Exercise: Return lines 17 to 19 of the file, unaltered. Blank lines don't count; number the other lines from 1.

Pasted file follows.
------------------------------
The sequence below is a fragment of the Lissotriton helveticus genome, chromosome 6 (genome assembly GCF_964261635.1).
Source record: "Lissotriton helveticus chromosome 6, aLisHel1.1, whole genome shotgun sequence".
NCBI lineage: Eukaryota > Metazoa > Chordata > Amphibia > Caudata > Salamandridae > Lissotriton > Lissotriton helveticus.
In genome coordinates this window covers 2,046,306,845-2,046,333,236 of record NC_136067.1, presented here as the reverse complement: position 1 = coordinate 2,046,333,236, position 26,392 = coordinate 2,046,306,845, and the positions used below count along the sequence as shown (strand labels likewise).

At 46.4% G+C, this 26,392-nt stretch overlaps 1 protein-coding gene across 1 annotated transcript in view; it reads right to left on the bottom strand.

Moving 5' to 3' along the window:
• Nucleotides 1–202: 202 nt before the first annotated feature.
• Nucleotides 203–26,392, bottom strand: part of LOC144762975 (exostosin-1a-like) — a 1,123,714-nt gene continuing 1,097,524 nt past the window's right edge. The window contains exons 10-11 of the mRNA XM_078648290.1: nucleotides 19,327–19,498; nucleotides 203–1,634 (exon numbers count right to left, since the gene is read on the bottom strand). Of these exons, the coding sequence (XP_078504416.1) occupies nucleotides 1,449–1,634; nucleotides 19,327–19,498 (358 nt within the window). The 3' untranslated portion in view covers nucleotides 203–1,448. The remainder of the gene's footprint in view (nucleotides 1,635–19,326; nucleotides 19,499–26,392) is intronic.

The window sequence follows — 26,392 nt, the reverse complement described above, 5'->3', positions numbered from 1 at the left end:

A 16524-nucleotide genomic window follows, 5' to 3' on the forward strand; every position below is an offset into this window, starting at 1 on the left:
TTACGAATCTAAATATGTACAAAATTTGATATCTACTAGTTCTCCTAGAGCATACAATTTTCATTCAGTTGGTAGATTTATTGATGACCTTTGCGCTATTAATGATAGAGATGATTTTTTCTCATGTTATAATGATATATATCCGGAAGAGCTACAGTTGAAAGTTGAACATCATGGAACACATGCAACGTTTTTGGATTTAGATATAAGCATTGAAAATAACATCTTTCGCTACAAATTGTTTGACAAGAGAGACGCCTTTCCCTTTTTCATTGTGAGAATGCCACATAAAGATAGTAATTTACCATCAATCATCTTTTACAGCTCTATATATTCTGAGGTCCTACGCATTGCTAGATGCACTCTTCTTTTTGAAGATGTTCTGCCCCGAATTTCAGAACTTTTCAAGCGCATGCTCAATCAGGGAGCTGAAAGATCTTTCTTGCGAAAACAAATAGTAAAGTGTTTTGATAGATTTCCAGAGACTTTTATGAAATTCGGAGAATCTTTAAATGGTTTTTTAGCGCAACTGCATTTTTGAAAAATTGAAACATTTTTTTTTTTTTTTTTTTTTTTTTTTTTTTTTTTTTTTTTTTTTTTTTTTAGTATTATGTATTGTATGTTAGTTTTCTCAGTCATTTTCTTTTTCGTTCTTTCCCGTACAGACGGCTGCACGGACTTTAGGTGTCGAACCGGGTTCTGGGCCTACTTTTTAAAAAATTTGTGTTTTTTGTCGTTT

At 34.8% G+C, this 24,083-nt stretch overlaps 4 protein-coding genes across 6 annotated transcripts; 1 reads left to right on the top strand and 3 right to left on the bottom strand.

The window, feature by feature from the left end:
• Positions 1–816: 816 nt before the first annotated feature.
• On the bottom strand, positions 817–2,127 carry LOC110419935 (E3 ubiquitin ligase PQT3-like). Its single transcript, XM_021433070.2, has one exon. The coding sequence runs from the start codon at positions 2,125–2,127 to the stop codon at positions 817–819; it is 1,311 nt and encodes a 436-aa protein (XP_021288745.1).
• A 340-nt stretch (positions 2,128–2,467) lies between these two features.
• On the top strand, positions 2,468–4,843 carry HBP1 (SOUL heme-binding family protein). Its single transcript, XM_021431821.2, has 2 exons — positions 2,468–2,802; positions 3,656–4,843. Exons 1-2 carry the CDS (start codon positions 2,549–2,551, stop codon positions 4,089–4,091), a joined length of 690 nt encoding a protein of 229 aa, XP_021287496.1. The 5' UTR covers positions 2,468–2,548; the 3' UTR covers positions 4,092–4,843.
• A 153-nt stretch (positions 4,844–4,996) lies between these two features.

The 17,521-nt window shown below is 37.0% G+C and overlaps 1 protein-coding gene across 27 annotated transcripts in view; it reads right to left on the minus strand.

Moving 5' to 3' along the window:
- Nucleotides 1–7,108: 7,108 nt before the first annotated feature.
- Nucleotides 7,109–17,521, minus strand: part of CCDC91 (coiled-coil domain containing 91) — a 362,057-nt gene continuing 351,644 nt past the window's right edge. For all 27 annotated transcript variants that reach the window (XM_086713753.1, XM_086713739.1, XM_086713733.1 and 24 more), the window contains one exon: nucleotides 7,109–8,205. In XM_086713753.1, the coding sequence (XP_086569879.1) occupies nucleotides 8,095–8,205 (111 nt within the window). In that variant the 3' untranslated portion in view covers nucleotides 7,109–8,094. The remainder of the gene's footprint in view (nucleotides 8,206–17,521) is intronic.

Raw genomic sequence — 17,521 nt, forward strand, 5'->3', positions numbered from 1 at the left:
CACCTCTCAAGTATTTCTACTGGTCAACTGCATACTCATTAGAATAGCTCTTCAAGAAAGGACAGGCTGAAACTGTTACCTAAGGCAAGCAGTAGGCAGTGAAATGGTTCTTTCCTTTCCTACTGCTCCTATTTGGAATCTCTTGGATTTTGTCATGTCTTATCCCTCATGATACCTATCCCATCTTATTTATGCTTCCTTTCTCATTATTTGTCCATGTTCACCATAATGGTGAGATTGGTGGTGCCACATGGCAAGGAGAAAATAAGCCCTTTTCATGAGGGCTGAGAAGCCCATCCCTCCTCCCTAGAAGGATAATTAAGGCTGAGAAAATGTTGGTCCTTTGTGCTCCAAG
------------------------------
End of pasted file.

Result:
• On the top strand, positions 2,468–4,843 carry HBP1 (SOUL heme-binding family protein). Its single transcript, XM_021431821.2, has 2 exons — positions 2,468–2,802; positions 3,656–4,843. Exons 1-2 carry the CDS (start codon positions 2,549–2,551, stop codon positions 4,089–4,091), a joined length of 690 nt encoding a protein of 229 aa, XP_021287496.1. The 5' UTR covers positions 2,468–2,548; the 3' UTR covers positions 4,092–4,843.
• A 153-nt stretch (positions 4,844–4,996) lies between these two features.

The 17,521-nt window shown below is 37.0% G+C and overlaps 1 protein-coding gene across 27 annotated transcripts in view; it reads right to left on the minus strand.